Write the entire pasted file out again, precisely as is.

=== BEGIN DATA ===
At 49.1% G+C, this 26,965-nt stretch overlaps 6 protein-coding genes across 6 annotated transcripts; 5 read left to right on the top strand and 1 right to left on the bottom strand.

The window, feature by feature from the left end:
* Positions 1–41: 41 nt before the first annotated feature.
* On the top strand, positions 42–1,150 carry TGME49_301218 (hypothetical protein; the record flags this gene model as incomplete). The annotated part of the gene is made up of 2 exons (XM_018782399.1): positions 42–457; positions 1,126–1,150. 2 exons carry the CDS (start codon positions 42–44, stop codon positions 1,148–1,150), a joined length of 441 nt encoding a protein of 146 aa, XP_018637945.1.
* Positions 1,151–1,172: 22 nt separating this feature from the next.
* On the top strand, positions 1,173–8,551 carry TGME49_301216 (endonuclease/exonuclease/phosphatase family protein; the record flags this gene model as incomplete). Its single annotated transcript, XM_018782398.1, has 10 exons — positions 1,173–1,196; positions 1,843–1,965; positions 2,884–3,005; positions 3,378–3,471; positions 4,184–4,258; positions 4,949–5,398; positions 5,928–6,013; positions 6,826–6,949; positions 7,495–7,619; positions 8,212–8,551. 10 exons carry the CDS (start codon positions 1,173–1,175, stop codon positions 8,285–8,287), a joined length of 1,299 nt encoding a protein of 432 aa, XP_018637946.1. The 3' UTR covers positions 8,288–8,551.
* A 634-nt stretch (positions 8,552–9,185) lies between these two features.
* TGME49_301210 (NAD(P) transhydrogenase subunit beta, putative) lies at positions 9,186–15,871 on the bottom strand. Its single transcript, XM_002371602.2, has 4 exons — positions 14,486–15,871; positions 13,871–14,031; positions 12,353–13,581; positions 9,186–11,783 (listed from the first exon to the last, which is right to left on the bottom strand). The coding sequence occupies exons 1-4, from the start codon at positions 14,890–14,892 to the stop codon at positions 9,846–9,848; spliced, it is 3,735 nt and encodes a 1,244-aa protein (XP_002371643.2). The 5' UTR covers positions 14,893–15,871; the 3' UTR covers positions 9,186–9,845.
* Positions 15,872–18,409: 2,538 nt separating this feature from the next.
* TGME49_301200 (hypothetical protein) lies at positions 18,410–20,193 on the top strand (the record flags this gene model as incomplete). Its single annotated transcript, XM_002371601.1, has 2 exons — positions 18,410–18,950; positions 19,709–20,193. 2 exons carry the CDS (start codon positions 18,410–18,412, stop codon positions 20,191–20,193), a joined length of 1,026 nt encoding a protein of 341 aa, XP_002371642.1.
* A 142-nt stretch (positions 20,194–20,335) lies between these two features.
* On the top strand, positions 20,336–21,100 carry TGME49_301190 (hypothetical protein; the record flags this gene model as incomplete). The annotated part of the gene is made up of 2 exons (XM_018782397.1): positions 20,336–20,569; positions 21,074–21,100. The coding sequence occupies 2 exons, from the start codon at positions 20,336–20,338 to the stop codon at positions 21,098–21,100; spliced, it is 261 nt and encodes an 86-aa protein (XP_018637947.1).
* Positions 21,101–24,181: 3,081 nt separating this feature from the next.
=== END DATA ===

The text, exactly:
At 49.1% G+C, this 26,965-nt stretch overlaps 6 protein-coding genes across 6 annotated transcripts; 5 read left to right on the top strand and 1 right to left on the bottom strand.

The window, feature by feature from the left end:
* Positions 1–41: 41 nt before the first annotated feature.
* On the top strand, positions 42–1,150 carry TGME49_301218 (hypothetical protein; the record flags this gene model as incomplete). The annotated part of the gene is made up of 2 exons (XM_018782399.1): positions 42–457; positions 1,126–1,150. 2 exons carry the CDS (start codon positions 42–44, stop codon positions 1,148–1,150), a joined length of 441 nt encoding a protein of 146 aa, XP_018637945.1.
* Positions 1,151–1,172: 22 nt separating this feature from the next.
* On the top strand, positions 1,173–8,551 carry TGME49_301216 (endonuclease/exonuclease/phosphatase family protein; the record flags this gene model as incomplete). Its single annotated transcript, XM_018782398.1, has 10 exons — positions 1,173–1,196; positions 1,843–1,965; positions 2,884–3,005; positions 3,378–3,471; positions 4,184–4,258; positions 4,949–5,398; positions 5,928–6,013; positions 6,826–6,949; positions 7,495–7,619; positions 8,212–8,551. 10 exons carry the CDS (start codon positions 1,173–1,175, stop codon positions 8,285–8,287), a joined length of 1,299 nt encoding a protein of 432 aa, XP_018637946.1. The 3' UTR covers positions 8,288–8,551.
* A 634-nt stretch (positions 8,552–9,185) lies between these two features.
* TGME49_301210 (NAD(P) transhydrogenase subunit beta, putative) lies at positions 9,186–15,871 on the bottom strand. Its single transcript, XM_002371602.2, has 4 exons — positions 14,486–15,871; positions 13,871–14,031; positions 12,353–13,581; positions 9,186–11,783 (listed from the first exon to the last, which is right to left on the bottom strand). The coding sequence occupies exons 1-4, from the start codon at positions 14,890–14,892 to the stop codon at positions 9,846–9,848; spliced, it is 3,735 nt and encodes a 1,244-aa protein (XP_002371643.2). The 5' UTR covers positions 14,893–15,871; the 3' UTR covers positions 9,186–9,845.
* Positions 15,872–18,409: 2,538 nt separating this feature from the next.
* TGME49_301200 (hypothetical protein) lies at positions 18,410–20,193 on the top strand (the record flags this gene model as incomplete). Its single annotated transcript, XM_002371601.1, has 2 exons — positions 18,410–18,950; positions 19,709–20,193. 2 exons carry the CDS (start codon positions 18,410–18,412, stop codon positions 20,191–20,193), a joined length of 1,026 nt encoding a protein of 341 aa, XP_002371642.1.
* A 142-nt stretch (positions 20,194–20,335) lies between these two features.
* On the top strand, positions 20,336–21,100 carry TGME49_301190 (hypothetical protein; the record flags this gene model as incomplete). The annotated part of the gene is made up of 2 exons (XM_018782397.1): positions 20,336–20,569; positions 21,074–21,100. The coding sequence occupies 2 exons, from the start codon at positions 20,336–20,338 to the stop codon at positions 21,098–21,100; spliced, it is 261 nt and encodes an 86-aa protein (XP_018637947.1).
* Positions 21,101–24,181: 3,081 nt separating this feature from the next.